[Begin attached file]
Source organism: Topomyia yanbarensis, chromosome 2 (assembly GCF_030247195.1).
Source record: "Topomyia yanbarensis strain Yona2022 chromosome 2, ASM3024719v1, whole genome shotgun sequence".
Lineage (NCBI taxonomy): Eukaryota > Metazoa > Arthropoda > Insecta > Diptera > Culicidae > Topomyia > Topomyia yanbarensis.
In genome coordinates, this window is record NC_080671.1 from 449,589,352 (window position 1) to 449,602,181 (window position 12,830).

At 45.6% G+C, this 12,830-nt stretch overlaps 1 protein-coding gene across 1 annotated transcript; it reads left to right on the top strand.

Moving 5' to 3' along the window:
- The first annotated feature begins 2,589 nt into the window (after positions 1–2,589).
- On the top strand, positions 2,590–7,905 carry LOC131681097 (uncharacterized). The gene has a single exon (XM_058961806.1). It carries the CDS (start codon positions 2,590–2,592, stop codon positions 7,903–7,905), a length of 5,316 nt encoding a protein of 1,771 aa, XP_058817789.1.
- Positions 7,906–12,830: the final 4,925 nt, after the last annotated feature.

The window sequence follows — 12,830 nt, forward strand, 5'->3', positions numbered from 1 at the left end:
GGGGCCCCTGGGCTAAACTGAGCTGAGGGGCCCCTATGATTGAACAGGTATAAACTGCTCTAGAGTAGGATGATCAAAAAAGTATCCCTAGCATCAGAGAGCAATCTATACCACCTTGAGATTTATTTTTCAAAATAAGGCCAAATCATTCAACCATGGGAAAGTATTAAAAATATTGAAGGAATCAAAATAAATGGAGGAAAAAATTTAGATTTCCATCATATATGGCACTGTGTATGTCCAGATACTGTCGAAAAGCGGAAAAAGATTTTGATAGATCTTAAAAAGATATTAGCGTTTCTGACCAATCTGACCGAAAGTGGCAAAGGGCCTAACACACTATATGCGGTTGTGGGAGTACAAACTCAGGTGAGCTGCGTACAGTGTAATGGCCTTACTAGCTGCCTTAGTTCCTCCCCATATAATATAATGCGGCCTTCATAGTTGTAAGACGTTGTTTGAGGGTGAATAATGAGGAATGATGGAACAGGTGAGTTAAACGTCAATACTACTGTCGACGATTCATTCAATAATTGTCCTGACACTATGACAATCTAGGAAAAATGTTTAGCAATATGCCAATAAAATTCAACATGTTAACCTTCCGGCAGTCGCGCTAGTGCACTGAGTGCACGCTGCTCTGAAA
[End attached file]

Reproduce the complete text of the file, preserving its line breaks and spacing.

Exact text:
Source organism: Topomyia yanbarensis, chromosome 2 (assembly GCF_030247195.1).
Source record: "Topomyia yanbarensis strain Yona2022 chromosome 2, ASM3024719v1, whole genome shotgun sequence".
Lineage (NCBI taxonomy): Eukaryota > Metazoa > Arthropoda > Insecta > Diptera > Culicidae > Topomyia > Topomyia yanbarensis.
In genome coordinates, this window is record NC_080671.1 from 449,589,352 (window position 1) to 449,602,181 (window position 12,830).

At 45.6% G+C, this 12,830-nt stretch overlaps 1 protein-coding gene across 1 annotated transcript; it reads left to right on the top strand.

Moving 5' to 3' along the window:
- The first annotated feature begins 2,589 nt into the window (after positions 1–2,589).
- On the top strand, positions 2,590–7,905 carry LOC131681097 (uncharacterized). The gene has a single exon (XM_058961806.1). It carries the CDS (start codon positions 2,590–2,592, stop codon positions 7,903–7,905), a length of 5,316 nt encoding a protein of 1,771 aa, XP_058817789.1.
- Positions 7,906–12,830: the final 4,925 nt, after the last annotated feature.

The window sequence follows — 12,830 nt, forward strand, 5'->3', positions numbered from 1 at the left end:
GGGGCCCCTGGGCTAAACTGAGCTGAGGGGCCCCTATGATTGAACAGGTATAAACTGCTCTAGAGTAGGATGATCAAAAAAGTATCCCTAGCATCAGAGAGCAATCTATACCACCTTGAGATTTATTTTTCAAAATAAGGCCAAATCATTCAACCATGGGAAAGTATTAAAAATATTGAAGGAATCAAAATAAATGGAGGAAAAAATTTAGATTTCCATCATATATGGCACTGTGTATGTCCAGATACTGTCGAAAAGCGGAAAAAGATTTTGATAGATCTTAAAAAGATATTAGCGTTTCTGACCAATCTGACCGAAAGTGGCAAAGGGCCTAACACACTATATGCGGTTGTGGGAGTACAAACTCAGGTGAGCTGCGTACAGTGTAATGGCCTTACTAGCTGCCTTAGTTCCTCCCCATATAATATAATGCGGCCTTCATAGTTGTAAGACGTTGTTTGAGGGTGAATAATGAGGAATGATGGAACAGGTGAGTTAAACGTCAATACTACTGTCGACGATTCATTCAATAATTGTCCTGACACTATGACAATCTAGGAAAAATGTTTAGCAATATGCCAATAAAATTCAACATGTTAACCTTCCGGCAGTCGCGCTAGTGCACTGAGTGCACGCTGCTCTGAAA